In San Diego, The AjA Project runs Journey, an after-school program that utilizes participatory photography methods to address the behavioral health, linguistic ability and social capacity of middle and high school refugee youth. Each year the program serves approximately 100 youth from over 27 countries in the Middle East, Southeast Asia, Central America and East Africa.
Journey empowers youth to
• Reflect and Share Experiences of War, Migration and Resettlement
• Build Cultural Identity
• Develop Leadership and Communication Skills
• Educate and Engage with the Community
Students in Journey participate in three years of sequential, thematic programming, Journey I, Journey II, and Journey III. During Journey I, students learn black and white film photography skills and use the medium to reflect upon their migration experiences with regards to the themes Old Home, Leaving, and Arriving. Journey II students transition into using digital photography and explore how traditions, family elders, peers and pop-culture influence their multi-cultural identities through the themes My Community and Inter-Generations. Journey III introduces students to SLR film photography as they develop in-depth photo essays on a social issue of their choice.
In addition to photography fundamentals and themes directed at positive identity development, Journey’s curriculum contains the following components:
1. Behavioral Health Activities: small and large-group discussions, reflective writing assignments, editing and photo-elicitation techniques.
2. English Language Acquisition: language acquisition teaching methods are embedded to help students feel more confident with their language skills and social interactions.
3. Visual Thinking Strategies (VTS): VTS uses art to teach critical thinking, communication and visual literacy skills.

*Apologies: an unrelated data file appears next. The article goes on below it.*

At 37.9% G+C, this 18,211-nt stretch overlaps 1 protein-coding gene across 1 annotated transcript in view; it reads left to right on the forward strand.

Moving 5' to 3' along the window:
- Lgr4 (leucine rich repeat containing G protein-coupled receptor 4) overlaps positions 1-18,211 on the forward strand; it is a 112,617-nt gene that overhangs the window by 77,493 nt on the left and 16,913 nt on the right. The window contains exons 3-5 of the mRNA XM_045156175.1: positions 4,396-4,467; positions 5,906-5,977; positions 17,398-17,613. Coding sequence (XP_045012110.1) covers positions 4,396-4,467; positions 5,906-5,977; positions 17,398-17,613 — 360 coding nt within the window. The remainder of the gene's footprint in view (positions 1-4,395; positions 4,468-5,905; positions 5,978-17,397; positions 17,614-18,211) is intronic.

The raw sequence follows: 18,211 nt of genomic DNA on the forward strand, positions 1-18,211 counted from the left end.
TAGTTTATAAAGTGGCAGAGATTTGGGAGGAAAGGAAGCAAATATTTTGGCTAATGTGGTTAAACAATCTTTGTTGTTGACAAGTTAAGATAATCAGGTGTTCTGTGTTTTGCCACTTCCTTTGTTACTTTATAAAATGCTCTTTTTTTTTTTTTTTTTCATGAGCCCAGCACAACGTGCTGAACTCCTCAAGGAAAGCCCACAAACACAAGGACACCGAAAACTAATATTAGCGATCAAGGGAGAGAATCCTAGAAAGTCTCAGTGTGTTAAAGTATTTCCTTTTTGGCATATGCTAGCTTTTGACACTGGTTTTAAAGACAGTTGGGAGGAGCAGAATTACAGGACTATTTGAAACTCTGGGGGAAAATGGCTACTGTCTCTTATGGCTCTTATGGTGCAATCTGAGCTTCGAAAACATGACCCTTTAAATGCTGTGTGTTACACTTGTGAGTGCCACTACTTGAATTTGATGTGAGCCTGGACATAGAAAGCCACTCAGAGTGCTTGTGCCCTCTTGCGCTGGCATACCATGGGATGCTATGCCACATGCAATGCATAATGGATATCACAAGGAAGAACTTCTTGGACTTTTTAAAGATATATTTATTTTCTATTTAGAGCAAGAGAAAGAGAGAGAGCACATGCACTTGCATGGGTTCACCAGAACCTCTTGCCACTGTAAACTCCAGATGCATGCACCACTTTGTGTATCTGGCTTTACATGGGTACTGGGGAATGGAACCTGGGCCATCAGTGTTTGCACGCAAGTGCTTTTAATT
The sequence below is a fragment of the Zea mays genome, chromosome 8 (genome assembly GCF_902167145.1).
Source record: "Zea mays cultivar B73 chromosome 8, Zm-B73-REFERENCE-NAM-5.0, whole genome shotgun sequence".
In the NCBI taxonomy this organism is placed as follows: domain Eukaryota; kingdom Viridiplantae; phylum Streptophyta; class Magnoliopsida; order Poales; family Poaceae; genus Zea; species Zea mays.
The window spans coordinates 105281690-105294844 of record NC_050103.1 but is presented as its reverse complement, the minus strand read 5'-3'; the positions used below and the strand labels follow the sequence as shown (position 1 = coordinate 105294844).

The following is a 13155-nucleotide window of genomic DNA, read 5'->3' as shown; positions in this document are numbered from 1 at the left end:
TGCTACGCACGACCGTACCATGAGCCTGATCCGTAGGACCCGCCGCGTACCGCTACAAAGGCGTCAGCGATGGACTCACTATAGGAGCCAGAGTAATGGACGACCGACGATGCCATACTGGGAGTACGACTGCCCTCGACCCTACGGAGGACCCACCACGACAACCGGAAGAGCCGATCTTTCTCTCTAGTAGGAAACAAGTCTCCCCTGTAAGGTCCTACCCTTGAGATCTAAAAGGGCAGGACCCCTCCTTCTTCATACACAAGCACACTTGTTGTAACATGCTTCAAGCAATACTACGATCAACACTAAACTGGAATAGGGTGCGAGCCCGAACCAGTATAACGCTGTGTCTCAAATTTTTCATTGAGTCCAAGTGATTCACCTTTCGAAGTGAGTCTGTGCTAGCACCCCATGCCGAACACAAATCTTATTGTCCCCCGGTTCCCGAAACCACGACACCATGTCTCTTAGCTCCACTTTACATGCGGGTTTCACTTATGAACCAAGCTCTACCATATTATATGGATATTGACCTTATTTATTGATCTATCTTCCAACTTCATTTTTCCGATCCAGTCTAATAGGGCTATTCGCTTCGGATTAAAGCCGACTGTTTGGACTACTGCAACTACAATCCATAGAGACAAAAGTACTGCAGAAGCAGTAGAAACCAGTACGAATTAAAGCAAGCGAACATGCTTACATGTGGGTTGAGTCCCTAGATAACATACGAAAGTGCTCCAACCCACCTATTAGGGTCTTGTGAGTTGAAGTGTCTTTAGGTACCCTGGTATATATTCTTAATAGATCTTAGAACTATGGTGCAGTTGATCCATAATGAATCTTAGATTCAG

The program culminates with community exhibitions, which bring the creative expression of AjA students into the public, using their narratives and photographs as tools for fostering mutual understanding and cross-cultural dialogue.
From 2006 to 2008, The AjA Project underwent a two-year qualitative and quantitative Journey program evaluation to examine the immediate effects of Journey on participants. The evaluation indicated that Journey has positively affected AjA students’ success in the following ways:
• Increased participation in school as evidenced by teachers
• 80 percent of the students who advance to AjA’s intensive leadership program go on to pursue a college education
• Increased the ability among 50 percent of youth to engage in civic dialogue and believe in themselves to be capable of affecting change
Recognizing the informative value of the two-year evaluation, AjA incorporated five, small-scale evaluation tools into the Journey curriculum to monitor the students’ progress in the following areas: photographic technique, English language acquisition, behavioral health, self-efficacy and emotional well-being, and ethnic identity. Journey students complete 19 evaluations, in the form of worksheets, activities and slideshow surveys.